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On a small island out on a lake in West Papua, a group of women are crafting themselves out of poverty by keeping a disappearing local art tradition alive.

The banks of their lake home skirt the far limits of Papua’s most modern city, Jayapura, but people here still travel between the islands using wooden canoes.

Traditional bark paintings (malo) have been produced by women from this area for hundreds of years. They spend weeks together making the canvases out of the beaten bark of fig trees, and then paint designs that express their culture, highlighting the theme of ‘harmony between all living things.’

Ask them how they learned the designs, and they all say, “our ancestors taught us.”

But despite everyone in their cooperative being talented artists and hard workers, they struggle to make a living, and their wider community lives in grinding poverty. The isolation of their island and their lack of business experience means that many of them work two jobs while raising children. Most of their husbands are fishermen, but fears of local overfishing has pushed their work out to sea and into the city where they make meagre earnings.

We wanted to invest in the women’s skills and see their business grow. So, after consulting with them about what they need, our local partners have been running business training and are helping them buy industrial sewing machines to help them expand their business to include bags and clothing with their traditional designs.

Together we’re helping them do what they love, get a fair price for their labour and lift themselves out of poverty.

My colleague Meilany, a local project manager, told me that empowering these women has huge flow-on affects for the community.

“You can’t make positive change for women here without also affecting all of society,” Meilanny says.

“These women work hard so that they can afford to send their children to school; many of them never had the chance themselves.”

“And if you teach a woman practical or artistic skills, or to read and write she will teach her family, her children. That knowledge is passed on.”

West Papua has a staggeringly high number of people living below the poverty line. Upwards of 27% live on less than $2 a day. Our local partners are working to change this at a community level, through strategies that invest in critical aspects of life: food security, health, women’s incomes and the future of children.

They need our support to continue to make projects like these a reality. Invest in these skillful women and projects that are helping people grow a new future in West Papua.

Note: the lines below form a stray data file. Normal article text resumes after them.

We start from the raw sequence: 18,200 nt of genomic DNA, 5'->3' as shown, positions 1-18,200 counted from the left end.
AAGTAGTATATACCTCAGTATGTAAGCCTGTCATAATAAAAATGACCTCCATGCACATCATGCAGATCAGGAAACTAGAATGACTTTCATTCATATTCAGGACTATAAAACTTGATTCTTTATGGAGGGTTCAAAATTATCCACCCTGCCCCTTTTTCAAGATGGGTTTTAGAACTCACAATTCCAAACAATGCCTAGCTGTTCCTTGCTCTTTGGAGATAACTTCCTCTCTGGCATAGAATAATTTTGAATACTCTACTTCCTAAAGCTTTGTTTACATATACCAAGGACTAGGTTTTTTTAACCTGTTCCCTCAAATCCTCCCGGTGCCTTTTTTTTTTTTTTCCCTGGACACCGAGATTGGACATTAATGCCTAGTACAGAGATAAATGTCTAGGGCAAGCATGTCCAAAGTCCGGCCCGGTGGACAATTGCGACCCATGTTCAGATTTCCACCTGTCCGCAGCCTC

Visit www.unitingworld.org.au/papua to make a donation.

In hope and peace,

Marcus Campbell
UnitingWorld

 


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In a place of extraordinary hardship, people still rise

Media Release
5 May 2017

UnitingWorld will facilitate it’s fourth Annual Regional Workshop for Women’s Fellowships to be held in Nadi, Fiji from 22 – 26 May, 2017. This year the workshop will focus on gender equality, church transformation, partnership and projects.

The workshop will continue to build on the shared learning and experiences of participating organisations from across the Pacific, with practical assistance for running effective community development projects; understanding and advancing gender equality within churches; and promoting the leading role of women and women’s fellowship organisations in transforming churches and communities.

Having facilitated workshops in previous years, UnitingWorld Pacific Program Manager Bronwyn Fraser has seen the power of women leaders coming together from across the Pacific to share resources and learn from one another’s experiences.

 “Bringing these women together to share knowledge and stories from the field is not only an excellent way of learning from one another, it’s also valuable self-care and solidarity for them – knowing there are many other women out there working to overcome the same challenges,” she said.

There will also be sessions the on theology of gender equality and God-given human dignity for women, reflecting on Rev Dr Cliff Bird’s recent Bible study resource, ‘God’s Vision for Human Relationships Vol. 2’. As in previous years, the workshop will continue to focus on the practical, discussing how to embed gender equality within churches and how women’s fellowship organisations can implement practices of gender equality in their development projects.

 “Participants will be invited to discuss how traditional interpretations of the Bible have defined women and how God’s view of equality shifts these expectations and provides women with the opportunity see their worth as equally created in God’s image and likeness for abundant life,” said Bronwyn Fraser.

This workshop, part-funded by Australian Aid, is part of UnitingWorld’s Partnering Women for Change Program (PW4C), which focuses on the strength of women to identify and address key development challenges in their own countries and communities. UnitingWorld works with churches and ecumenical networks to challenge traditional patriarchal views of the Bible, in favour of a framework that sees the Bible as a foundation for advancing equality, inclusion and dignity of all human beings. The PW4C Program also works closely with women’s fellowship organisations in supporting voice and leadership opportunities for women within churches and community.

The Partnering Women for Change Program is partly supported by funding from Australian Aid.

Dated: 5 May 2017
Contact:
Bronwyn Fraser +61 401 023 756
bronwynf@unitingworld.org.au

Read more:

UnitingWorld: Gender Equality in the Pacific Through Theology (Pacific Women)

A Biblical take on Human Rights – Bridging the Gap for Gender Equality in the Pacific

Case study: Faith and Gender Equality in the Pacific (DFAT)